Which, in my opinion, leads us to another issue here. With Priestland kicking and not Chudley this entire group of players are starting from an offside position, which is evident in their chase line not being quite as aggressive as it might have been from a 9’s box kick.
Yes, they are put on side, but they can’t chase chase until they are. So have no momentum and arrive late.
Let’s come back to that third option mentioned earlier.
Perhaps what would have been better here is for Bath to work another phase across the face of the defence and for Priestland to kick to this close touchline?
It’s likely it would have been a more natural kick for the right footed Priestland and the Saracens back three would have had to move across the field potentially exposing opportunities to exploit with a kick.
Regardless, The kick drops to an eager Daly who makes an easy 10m to bring it back and reconnect with his team. From here Saracens start the process of breaking down the Bath defence.
SARACENS WORK RATE
There is one magic ingredient in this try and that is how hard Saracens players work to create the opportunity and to illustrate we’re going to track a couple of players throughout the move.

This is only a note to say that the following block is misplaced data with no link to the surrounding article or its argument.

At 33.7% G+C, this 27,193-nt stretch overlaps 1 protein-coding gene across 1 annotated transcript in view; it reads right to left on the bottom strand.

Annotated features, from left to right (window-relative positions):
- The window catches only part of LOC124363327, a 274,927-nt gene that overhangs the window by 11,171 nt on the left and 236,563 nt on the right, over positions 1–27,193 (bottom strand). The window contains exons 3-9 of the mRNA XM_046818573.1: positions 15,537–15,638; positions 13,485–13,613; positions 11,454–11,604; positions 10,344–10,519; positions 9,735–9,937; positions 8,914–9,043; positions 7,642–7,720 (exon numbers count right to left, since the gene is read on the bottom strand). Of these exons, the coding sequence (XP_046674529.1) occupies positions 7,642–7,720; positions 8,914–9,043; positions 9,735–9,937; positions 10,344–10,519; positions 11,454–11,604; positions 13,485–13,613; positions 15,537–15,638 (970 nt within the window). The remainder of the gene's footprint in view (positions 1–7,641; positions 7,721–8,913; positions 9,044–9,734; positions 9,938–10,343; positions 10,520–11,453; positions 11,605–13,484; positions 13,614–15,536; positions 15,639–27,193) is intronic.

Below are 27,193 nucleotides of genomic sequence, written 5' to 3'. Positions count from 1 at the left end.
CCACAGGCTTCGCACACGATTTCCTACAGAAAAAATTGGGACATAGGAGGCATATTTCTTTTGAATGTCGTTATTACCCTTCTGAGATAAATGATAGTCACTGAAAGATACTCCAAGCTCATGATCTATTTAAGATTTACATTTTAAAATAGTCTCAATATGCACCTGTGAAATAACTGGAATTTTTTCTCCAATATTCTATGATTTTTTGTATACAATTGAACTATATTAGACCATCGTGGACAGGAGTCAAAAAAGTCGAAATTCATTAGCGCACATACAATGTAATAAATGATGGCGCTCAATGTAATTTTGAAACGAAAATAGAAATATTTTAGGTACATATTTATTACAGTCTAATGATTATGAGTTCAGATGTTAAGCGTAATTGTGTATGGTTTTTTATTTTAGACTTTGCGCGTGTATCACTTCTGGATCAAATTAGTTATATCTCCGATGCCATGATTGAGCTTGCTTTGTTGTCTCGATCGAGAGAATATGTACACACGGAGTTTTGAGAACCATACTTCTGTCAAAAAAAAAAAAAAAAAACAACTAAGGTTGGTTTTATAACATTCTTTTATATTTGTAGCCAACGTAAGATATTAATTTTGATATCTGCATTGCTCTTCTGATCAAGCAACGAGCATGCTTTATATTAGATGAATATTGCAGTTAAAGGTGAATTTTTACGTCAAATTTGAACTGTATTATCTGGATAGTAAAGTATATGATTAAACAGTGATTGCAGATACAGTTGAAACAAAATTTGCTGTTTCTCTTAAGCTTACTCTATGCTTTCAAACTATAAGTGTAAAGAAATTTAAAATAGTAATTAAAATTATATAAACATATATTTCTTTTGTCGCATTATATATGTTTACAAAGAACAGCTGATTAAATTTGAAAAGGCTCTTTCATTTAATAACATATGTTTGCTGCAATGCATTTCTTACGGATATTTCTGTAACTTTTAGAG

First Billy Vunipola carries short off 9. It doesn’t break the gain line but importantly it does soaks up some defenders which is what Saracens attack is really all about eating up the oppositions resources until they can go forward.
Off the next phase Farrell, seeing Bath shooting, steps inside and offloads to Mako Vunipola on a great support line. Baths defensive line is broken and it’s nice quick ball meaning everything from here is now on the front foot.
We see the familiar Saracens attack formation take shape, with a primary carrier (Barritt), a short carry (Skelton) and a pull back option Taylor.
Barritt and Skelton do enough to interest the Bath defence and the ball is played out the back to Taylor who brings it to the line interesting defenders before playing the inside ball.
Wait, wait, wait….. Let’s roll back to the first ruck.
Eddie Jones has talked consistently about wanting players that have the ability to get back in the game as quickly as possible and here is a perfect example of it.
Taylor was in the first ruck (supporting Daly when he carried back) 14 seconds later he’s the pull back option off the next phase some 20m’s away and Daly is the next runner outside him.